STEM education is an important topic these days, and Ivanti has taken note by giving each employee the equivalent of two full days off per year (in addition to their vacation days) to volunteer in support of a local cause. Our official corporate cause is STEM education—Science, Technology, Engineering, and Math.
Ivanti’s STEM education outreach program offers coding classes to high school students and provides employees with opportunities to volunteer in STEM-related activities.
One such volunteer is Heidi Dillon, Senior Front-End Web Developer on the digital marketing team at Ivanti headquarters in Utah, building the code that displays the corporate websites.
Heidi graduated with a BA in Psychology from the University of Utah and is self-taught in all things technical. When not at work, she loves keeping up with Marvel movies and television shows, catching up on the latest good music and concerts, reading, knitting, and taking care of her daughter.
What follows are her insights into her career path and involvement with technology, as well as her volunteer work with the STEM education initiative.
Q: Could you please share a little about what led you to the career path you’re on?
HD: I’ve always been more artsy than technical, and spent my growing up years drawing, painting, coloring, crafting, and writing. Then, long ago when the Internet was young and ugly, I discovered that I could create my own web pages at home with no special training or software. All I needed was the Notepad text editor. So, I started creating cross-linked webpages on my personal computer to keep track of my archive of literary quotes I’d been collecting since I was 10.
Web is a near-perfect fit for me. It lets the right side of my brain play with color, writing, and design. But it also lets the left side of my brain code and solve those more logical puzzles. I’m also able to use my psychology background to help create good experiences for our site visitors.
Q: Concerning your STEM education volunteer work, what do you teach the high school students and what are a few things they’ve learned? And what have you learned through the process?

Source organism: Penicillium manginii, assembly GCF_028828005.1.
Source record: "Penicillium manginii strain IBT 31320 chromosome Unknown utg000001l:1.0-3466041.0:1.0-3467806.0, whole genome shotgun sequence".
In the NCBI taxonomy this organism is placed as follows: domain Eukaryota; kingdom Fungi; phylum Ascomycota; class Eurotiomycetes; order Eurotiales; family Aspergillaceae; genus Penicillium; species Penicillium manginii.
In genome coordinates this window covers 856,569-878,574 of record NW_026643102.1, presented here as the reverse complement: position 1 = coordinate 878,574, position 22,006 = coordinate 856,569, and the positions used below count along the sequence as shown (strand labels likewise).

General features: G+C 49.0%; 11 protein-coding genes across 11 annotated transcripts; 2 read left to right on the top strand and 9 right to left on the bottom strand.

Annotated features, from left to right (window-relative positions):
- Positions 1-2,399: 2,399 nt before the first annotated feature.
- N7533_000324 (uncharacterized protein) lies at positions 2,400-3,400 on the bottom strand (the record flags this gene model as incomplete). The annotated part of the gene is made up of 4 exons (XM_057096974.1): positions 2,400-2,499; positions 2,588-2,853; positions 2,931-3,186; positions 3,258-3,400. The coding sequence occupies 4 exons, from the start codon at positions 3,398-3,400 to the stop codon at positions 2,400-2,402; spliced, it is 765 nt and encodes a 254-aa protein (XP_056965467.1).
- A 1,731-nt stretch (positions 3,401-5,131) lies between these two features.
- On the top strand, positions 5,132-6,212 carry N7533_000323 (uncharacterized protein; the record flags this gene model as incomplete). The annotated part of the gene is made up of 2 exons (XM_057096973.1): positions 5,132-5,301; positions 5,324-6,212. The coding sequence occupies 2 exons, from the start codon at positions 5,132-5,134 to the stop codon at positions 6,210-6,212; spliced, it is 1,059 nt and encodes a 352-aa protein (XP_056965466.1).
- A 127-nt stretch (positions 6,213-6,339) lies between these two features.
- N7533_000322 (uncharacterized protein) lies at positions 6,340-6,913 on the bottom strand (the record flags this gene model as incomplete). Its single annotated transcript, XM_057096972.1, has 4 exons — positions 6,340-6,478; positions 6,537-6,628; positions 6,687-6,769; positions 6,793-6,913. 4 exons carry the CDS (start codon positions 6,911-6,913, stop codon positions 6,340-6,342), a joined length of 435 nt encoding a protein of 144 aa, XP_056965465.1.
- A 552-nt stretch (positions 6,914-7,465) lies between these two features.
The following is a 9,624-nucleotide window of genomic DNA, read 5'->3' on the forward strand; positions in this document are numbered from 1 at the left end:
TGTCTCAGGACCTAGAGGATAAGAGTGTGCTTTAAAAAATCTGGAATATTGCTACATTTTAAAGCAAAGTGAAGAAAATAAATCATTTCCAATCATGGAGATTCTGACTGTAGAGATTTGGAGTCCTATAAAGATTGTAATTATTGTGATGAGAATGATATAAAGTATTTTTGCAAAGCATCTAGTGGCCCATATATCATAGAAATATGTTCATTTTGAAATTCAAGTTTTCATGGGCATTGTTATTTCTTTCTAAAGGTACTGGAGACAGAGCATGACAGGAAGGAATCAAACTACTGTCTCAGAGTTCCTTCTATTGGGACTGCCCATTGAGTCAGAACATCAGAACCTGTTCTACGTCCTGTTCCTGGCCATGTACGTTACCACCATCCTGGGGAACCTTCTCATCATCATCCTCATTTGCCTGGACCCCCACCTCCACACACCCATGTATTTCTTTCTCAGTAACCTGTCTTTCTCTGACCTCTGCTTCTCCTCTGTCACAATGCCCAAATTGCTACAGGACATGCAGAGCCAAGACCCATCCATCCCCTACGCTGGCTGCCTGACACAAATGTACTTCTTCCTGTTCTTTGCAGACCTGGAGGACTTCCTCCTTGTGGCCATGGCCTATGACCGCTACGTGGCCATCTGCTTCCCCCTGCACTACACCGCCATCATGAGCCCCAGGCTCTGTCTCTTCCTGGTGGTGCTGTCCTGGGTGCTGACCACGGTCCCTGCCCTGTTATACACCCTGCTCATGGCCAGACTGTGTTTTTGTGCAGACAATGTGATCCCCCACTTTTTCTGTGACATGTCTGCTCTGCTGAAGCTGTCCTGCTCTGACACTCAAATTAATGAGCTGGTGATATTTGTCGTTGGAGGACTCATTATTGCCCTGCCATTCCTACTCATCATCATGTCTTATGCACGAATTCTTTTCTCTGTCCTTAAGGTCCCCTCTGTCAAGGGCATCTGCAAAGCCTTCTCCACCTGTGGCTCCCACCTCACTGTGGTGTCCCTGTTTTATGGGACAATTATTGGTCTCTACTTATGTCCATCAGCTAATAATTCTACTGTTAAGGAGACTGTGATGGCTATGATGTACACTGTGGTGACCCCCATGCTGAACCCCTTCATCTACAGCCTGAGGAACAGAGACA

HD: I’ve developed a curriculum for the high school students that teaches basic HTML and CSS. This is the entry point for anybody interested in learning how to be a web developer. By the end of the class, the students will be able to create their own cross-linked webpages to house any kind of content they wish.
These skills can be the start of a dedicated career path in web development, or they can be supplemental knowledge to almost any other position out there. As technology keeps becoming more and more important in every aspect of our lives, these skills will never not be useful. I’ve learned that I still love teaching, and really enjoy seeing people solve problems and push themselves further through what they’ve learned.
Q: What’s your take on the aspect of sparking a greater interest in technology / STEM among girls and young women?
HD: I firmly believe that women can be as successful in STEM careers as men have been, even though women make up only about 25% of the computer science-based workforce.
A big key to that success is confidence. By helping coach these girls and women as they’re first starting out, it helps them know they truly have the skills and abilities they need to be successful. It’s also important to help provide a supportive network among women established in the field, newcomers, and everybody in between. It’s up to everybody involved in STEM fields to make an effort to reach out and be welcoming and inclusive to all people.
Q: What else would you want readers of this blog post to know?
HD: If you’re interested in learning to code for web, pick up a text editor and start going. You don’t need special software, just a couple of tutorials and your imagination. Codecademy is a great place to start. Make it happen!
IT Is Everywhere
Heidi reports that girls and women are often implicitly or explicitly discouraged from being involved with IT. “There are so many women who may want to be a developer or IT professional, or follow those kinds of occupations, but they aren’t pursuing those paths,” she said. “There are lots of reasons behind this, but regardless, I feel reaching girls early, helping them feel confident, and providing them with role models and supportive networks can keep them in their chosen careers.”